Taking care of this problem fills those gaps, energizes our economy, and the Nobel prize winning list of economists all agree that this will reduce inflationary pressures. So we’re proud of the Build Back Better Act and all of the things that we’re doing this week. So with that, I want to turn it over to our dynamic Coloradan on our co-chairs committee, Joe Neguse. Joe.
Joe Neguse: (09:54)
Well, thank you, Matt. And I’d like to close us out really by underscoring the message that you’ve heard from my fellow co-chairs, from Matt Cartwright, Debbie Dingell, Ted Lieu. And of course we’re grateful to the chairman of our caucus and the vice chairman for their leadership. But it is clear that the House Democratic Caucus is united around the Build Back Better agenda, which really has three core pillars. One, as you heard so astutely from my colleague from Michigan, creating American jobs, rebuilding our infrastructure, and building clean energy technology to combat climate change. Two, as you heard from my colleague from California, Mr. Lieu, rewarding work by cutting taxes for working families. The vast majority of Americans watching this press conference received a tax cut this year as a result of President Biden’s leadership and the leadership of House Democrats and Senate Democrats, and as chairman Jeffries and representative Lieu both articulated, not a single Republican voted for them.
Joe Neguse: (10:54)
We are lowering costs. The third core pillar of the Build Back Better agenda, as representative Cartwright explained, ultimately making sure that the costs that keep American families up at night like healthcare and childcare and home care for aging relatives are decreased. And we are doing all of this by paying for the investment to make sure that ultra wealthy in corporations pay their fair share. Now, this is important. No one making less than $400,000 a year will pay a penny more in taxes. In fact, again, as Ted outlined, working families are going to see their taxes cut because Build Back Better rewards work and not wealth. And that contrast is worth repeating. I wasn’t here in 2017 when the Republicans controlled Congress and cut taxes for millionaires and billionaires and corporations. But I’m proud to be here now with Democrats in control of Congress, as we cut taxes for working families across our country.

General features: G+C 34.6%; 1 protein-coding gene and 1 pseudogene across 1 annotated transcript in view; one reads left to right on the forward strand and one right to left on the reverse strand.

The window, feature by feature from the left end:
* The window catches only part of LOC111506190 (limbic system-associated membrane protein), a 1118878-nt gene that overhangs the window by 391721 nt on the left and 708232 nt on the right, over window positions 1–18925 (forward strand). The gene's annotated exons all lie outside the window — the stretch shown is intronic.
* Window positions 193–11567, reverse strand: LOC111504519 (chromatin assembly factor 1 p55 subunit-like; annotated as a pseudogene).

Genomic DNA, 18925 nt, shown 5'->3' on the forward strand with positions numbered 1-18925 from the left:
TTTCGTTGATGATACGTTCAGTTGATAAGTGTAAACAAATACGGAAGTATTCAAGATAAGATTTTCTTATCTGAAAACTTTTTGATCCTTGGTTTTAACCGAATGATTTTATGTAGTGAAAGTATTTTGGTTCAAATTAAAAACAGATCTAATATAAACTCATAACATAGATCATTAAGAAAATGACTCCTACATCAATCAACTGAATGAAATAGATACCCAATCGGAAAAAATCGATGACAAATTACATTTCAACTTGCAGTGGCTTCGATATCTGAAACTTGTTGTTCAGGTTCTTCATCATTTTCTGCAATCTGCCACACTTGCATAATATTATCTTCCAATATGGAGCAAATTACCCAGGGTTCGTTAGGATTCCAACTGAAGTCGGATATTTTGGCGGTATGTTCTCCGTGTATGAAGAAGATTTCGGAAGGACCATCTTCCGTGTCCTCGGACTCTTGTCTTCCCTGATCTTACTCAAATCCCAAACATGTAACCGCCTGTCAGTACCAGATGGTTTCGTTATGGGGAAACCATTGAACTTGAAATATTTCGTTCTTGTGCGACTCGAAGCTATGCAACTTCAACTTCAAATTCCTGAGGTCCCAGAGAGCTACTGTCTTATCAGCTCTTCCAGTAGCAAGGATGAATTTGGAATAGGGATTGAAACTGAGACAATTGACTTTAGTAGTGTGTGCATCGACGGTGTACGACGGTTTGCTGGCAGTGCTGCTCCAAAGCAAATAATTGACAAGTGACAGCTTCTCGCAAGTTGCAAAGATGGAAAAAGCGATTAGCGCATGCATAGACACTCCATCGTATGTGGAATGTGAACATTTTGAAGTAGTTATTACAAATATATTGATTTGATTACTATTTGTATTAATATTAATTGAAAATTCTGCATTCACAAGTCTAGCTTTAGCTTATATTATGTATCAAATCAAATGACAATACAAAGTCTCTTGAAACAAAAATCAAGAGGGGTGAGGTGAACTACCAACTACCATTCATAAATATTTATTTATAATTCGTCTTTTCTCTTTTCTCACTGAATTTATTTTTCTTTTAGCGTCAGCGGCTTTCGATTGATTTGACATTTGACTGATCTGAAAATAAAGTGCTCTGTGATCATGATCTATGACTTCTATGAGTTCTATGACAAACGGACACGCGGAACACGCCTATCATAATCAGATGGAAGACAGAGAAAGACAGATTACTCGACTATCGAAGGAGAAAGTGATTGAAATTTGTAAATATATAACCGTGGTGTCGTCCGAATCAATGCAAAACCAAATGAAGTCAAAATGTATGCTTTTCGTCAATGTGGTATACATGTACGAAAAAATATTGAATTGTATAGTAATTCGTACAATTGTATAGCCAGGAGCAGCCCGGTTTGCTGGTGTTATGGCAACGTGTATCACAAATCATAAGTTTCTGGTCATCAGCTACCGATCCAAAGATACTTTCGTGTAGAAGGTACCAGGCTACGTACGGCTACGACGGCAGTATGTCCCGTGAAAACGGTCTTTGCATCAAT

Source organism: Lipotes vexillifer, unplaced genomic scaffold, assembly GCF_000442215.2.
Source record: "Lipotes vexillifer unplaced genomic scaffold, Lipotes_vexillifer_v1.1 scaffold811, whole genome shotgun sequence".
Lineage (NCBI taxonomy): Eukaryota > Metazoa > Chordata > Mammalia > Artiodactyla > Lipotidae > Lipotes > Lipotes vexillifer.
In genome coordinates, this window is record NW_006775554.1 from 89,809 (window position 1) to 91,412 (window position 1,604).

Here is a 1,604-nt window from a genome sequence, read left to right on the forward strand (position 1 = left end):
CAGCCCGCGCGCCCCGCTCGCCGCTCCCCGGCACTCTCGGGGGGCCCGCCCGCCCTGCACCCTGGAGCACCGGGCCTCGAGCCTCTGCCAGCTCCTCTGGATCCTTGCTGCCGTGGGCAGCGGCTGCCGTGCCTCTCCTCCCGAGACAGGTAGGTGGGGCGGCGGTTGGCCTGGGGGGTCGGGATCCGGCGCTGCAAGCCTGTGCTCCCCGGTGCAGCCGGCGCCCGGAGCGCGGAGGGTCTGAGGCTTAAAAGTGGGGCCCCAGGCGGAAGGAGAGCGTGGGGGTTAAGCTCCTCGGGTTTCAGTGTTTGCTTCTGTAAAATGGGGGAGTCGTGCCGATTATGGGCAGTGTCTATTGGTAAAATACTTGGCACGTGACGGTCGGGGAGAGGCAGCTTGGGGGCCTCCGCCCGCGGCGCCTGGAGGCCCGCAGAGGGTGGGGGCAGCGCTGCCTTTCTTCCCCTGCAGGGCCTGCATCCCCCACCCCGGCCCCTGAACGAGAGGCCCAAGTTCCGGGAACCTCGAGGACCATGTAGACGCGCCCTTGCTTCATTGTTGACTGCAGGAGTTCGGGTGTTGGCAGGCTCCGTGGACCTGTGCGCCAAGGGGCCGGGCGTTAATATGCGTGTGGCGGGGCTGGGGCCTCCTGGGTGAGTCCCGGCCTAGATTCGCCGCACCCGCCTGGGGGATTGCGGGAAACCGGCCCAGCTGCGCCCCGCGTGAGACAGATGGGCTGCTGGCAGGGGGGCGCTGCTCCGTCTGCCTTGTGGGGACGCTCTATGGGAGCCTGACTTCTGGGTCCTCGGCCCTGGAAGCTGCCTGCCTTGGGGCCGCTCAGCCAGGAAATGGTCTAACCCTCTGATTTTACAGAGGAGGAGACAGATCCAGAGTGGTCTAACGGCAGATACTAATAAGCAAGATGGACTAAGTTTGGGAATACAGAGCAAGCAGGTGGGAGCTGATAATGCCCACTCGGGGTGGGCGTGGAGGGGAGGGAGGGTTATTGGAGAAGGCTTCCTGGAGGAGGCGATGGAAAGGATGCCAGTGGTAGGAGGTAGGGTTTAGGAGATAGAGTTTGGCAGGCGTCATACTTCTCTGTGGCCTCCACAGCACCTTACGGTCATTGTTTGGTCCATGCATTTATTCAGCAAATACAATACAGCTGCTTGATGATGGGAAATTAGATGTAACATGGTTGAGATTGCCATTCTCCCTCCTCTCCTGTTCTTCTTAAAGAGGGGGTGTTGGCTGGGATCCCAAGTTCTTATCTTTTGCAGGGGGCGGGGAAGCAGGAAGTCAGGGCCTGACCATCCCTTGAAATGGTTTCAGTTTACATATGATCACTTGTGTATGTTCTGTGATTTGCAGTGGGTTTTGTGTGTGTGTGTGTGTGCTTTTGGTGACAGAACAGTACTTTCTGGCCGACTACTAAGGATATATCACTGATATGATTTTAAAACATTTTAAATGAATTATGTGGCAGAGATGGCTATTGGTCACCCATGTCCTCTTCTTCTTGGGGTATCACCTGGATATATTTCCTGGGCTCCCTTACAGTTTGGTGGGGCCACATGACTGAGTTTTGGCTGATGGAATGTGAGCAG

Joe Neguse: (11:56)
The President often says this. He said it when he spoke to the caucus last week, that for far too long, this economy has worked great for those at the top, while ultimately hardworking Americans who built this country get cut out of the deal. We are dealing working people back in by building an economy that gives them a fair shot and we’re going to make sure that it’s paid for by asking the ultra wealthy to pay their fair share. So with that, as we turn to questions, I want to turn it back over to someone whom has shown extraordinary leadership, in my view and I think in the view of my fellow co-chairs, in uniting the various ideological views of the Democratic Caucus as a family. And that’s our chairman, Chairman Jeffries.
Chairman Jeffries: (12:43)
Thank you, Joe, and thank you to the members of the DPCC for that very thorough and compelling presentation. We’ll go here and then we’ll alternate both sides.
Speaker 1: (12:52)
Thank you, Mr. Chair. At this point, can you tell us if you are still expecting a vote this week on the infrastructure and Build Back Better Act, and can you also elaborate on some of the outstanding issues that need to be resolved?
Chairman Jeffries: (13:05)
Well, it’s my hope that we’ll be in a position to be able to vote at some point this week, but the administration has been very clear in terms of deadlines and timelines. Let’s work through all of the outstanding issues to get to a place where we can put these bills to evoke, get them over the finish line and then get these things done for the American people. Our focus at the end of the day is on making sure we create, as the DPCC has outlined, millions of good-paying jobs, that we cut taxes for families with children, and that we lower costs for everyday Americans. I think there’s widespread agreement that those are the right things to be doing on behalf of the American people. There’s some technical issues that folks are working through with respect to some of the climate provisions and some of the healthcare provisions. But I believe at the end of the day, we’re going to find common ground as we always do.